Pure photography or straight photography refers to photography that attempts to depict a scene or subject in sharp focus and detail, in accordance with the qualities that distinguish photography from other visual media, particularly painting. Originating as early as 1904, the term was used by critic Sadakichi Hartmann in the magazine Camera Work, and later promoted by its editor, Alfred Stieglitz, as a more pure form of photography than Pictorialism. Once popularized by Stieglitz and other notable photographers, such as Paul Strand, it later became a hallmark of Western photographers, such as Edward Weston, Ansel Adams and others.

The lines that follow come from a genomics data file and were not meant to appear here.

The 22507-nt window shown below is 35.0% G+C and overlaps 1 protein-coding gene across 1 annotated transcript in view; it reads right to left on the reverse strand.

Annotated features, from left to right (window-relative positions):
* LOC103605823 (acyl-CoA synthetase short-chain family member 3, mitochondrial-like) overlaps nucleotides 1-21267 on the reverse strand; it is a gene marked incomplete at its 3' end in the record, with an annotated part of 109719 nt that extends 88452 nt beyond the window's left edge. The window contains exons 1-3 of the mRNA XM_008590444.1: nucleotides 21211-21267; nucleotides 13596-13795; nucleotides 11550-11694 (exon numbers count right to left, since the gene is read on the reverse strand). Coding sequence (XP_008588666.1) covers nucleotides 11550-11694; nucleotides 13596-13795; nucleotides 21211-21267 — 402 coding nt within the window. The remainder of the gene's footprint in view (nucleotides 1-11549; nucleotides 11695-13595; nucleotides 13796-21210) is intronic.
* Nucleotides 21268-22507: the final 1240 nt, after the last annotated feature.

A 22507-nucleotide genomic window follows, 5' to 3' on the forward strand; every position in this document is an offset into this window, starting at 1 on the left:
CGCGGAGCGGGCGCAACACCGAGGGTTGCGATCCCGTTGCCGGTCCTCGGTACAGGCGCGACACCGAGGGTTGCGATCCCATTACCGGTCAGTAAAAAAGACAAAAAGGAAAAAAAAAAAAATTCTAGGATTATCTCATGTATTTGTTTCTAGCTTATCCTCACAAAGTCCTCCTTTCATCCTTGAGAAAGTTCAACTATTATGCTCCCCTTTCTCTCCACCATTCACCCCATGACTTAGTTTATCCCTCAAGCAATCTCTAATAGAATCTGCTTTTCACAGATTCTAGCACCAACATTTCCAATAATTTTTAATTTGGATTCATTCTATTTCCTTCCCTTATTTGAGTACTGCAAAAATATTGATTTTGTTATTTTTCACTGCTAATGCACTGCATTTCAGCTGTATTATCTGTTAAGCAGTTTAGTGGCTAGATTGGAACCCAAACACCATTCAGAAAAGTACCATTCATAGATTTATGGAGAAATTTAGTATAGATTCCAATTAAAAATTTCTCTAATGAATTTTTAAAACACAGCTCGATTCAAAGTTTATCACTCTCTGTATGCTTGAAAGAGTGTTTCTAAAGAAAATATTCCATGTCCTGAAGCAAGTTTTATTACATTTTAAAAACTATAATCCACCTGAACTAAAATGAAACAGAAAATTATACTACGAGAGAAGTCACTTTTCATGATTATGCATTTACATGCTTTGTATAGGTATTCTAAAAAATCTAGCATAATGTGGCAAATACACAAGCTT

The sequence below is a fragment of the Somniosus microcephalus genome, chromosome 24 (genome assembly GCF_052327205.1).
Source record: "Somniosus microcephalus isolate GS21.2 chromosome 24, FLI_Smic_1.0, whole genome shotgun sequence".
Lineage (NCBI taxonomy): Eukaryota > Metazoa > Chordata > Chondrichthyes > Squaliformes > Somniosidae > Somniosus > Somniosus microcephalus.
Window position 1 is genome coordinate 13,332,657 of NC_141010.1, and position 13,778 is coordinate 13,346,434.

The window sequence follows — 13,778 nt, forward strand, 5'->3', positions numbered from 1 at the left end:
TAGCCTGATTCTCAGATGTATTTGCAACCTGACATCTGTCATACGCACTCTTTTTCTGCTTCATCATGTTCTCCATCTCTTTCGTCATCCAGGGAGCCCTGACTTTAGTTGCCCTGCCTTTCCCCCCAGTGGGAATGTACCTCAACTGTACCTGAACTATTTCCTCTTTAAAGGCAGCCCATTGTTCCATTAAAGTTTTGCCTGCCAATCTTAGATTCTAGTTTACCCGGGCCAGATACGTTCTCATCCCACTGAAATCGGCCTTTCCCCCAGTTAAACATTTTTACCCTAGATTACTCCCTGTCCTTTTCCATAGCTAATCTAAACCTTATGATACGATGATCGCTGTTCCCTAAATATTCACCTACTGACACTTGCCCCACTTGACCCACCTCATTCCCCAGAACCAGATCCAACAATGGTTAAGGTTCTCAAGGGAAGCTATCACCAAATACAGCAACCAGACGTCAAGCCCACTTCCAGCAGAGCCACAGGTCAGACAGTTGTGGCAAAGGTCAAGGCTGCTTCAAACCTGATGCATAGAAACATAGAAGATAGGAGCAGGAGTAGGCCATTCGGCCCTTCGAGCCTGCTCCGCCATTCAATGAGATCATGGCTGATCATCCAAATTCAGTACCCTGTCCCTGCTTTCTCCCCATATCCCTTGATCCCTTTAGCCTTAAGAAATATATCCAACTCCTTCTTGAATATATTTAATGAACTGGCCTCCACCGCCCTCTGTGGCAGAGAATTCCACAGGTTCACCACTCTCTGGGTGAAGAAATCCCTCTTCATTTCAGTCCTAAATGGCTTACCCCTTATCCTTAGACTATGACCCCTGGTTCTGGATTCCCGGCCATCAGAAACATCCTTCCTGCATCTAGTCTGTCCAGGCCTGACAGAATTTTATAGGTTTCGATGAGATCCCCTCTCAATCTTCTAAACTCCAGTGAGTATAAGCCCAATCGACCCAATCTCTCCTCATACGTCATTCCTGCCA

Although taken by some to mean lack of manipulation, straight photographers in fact applied many common darkroom techniques to enhance the appearance of their prints. Rather than factual accuracy, the term came to imply a specific aesthetic typified by higher contrast and rich tonality, sharp focus, aversion to cropping, and a Modernism-inspired emphasis on the underlying abstract geometric structure of subjects.